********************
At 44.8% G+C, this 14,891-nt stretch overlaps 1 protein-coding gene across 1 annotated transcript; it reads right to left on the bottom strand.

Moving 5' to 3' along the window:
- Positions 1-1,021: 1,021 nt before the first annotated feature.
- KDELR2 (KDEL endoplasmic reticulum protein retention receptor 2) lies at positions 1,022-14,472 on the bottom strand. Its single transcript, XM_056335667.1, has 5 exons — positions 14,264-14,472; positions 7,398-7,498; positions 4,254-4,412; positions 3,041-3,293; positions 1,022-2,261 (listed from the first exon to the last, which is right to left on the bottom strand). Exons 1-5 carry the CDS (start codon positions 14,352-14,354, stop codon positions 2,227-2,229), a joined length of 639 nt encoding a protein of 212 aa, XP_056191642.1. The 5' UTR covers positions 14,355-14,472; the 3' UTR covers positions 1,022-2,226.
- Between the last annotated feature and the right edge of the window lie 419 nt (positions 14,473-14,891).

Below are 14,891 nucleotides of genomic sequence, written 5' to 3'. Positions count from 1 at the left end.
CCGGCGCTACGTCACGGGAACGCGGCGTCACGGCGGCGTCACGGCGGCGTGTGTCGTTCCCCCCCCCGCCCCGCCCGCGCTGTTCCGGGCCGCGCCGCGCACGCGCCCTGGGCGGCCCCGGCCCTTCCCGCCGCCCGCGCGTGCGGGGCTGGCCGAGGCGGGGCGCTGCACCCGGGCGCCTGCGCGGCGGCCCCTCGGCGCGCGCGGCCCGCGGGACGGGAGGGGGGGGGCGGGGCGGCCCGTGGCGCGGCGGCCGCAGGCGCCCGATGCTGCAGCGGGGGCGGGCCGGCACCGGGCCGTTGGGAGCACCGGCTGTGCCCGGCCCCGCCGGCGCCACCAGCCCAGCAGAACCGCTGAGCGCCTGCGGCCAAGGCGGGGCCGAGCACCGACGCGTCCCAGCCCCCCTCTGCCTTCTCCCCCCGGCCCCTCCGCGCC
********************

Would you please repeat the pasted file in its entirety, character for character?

At 44.8% G+C, this 14,891-nt stretch overlaps 1 protein-coding gene across 1 annotated transcript; it reads right to left on the bottom strand.

Moving 5' to 3' along the window:
- Positions 1-1,021: 1,021 nt before the first annotated feature.
- KDELR2 (KDEL endoplasmic reticulum protein retention receptor 2) lies at positions 1,022-14,472 on the bottom strand. Its single transcript, XM_056335667.1, has 5 exons — positions 14,264-14,472; positions 7,398-7,498; positions 4,254-4,412; positions 3,041-3,293; positions 1,022-2,261 (listed from the first exon to the last, which is right to left on the bottom strand). Exons 1-5 carry the CDS (start codon positions 14,352-14,354, stop codon positions 2,227-2,229), a joined length of 639 nt encoding a protein of 212 aa, XP_056191642.1. The 5' UTR covers positions 14,355-14,472; the 3' UTR covers positions 1,022-2,226.
- Between the last annotated feature and the right edge of the window lie 419 nt (positions 14,473-14,891).

Below are 14,891 nucleotides of genomic sequence, written 5' to 3'. Positions count from 1 at the left end.
CCGGCGCTACGTCACGGGAACGCGGCGTCACGGCGGCGTCACGGCGGCGTGTGTCGTTCCCCCCCCCGCCCCGCCCGCGCTGTTCCGGGCCGCGCCGCGCACGCGCCCTGGGCGGCCCCGGCCCTTCCCGCCGCCCGCGCGTGCGGGGCTGGCCGAGGCGGGGCGCTGCACCCGGGCGCCTGCGCGGCGGCCCCTCGGCGCGCGCGGCCCGCGGGACGGGAGGGGGGGGGCGGGGCGGCCCGTGGCGCGGCGGCCGCAGGCGCCCGATGCTGCAGCGGGGGCGGGCCGGCACCGGGCCGTTGGGAGCACCGGCTGTGCCCGGCCCCGCCGGCGCCACCAGCCCAGCAGAACCGCTGAGCGCCTGCGGCCAAGGCGGGGCCGAGCACCGACGCGTCCCAGCCCCCCTCTGCCTTCTCCCCCCGGCCCCTCCGCGCC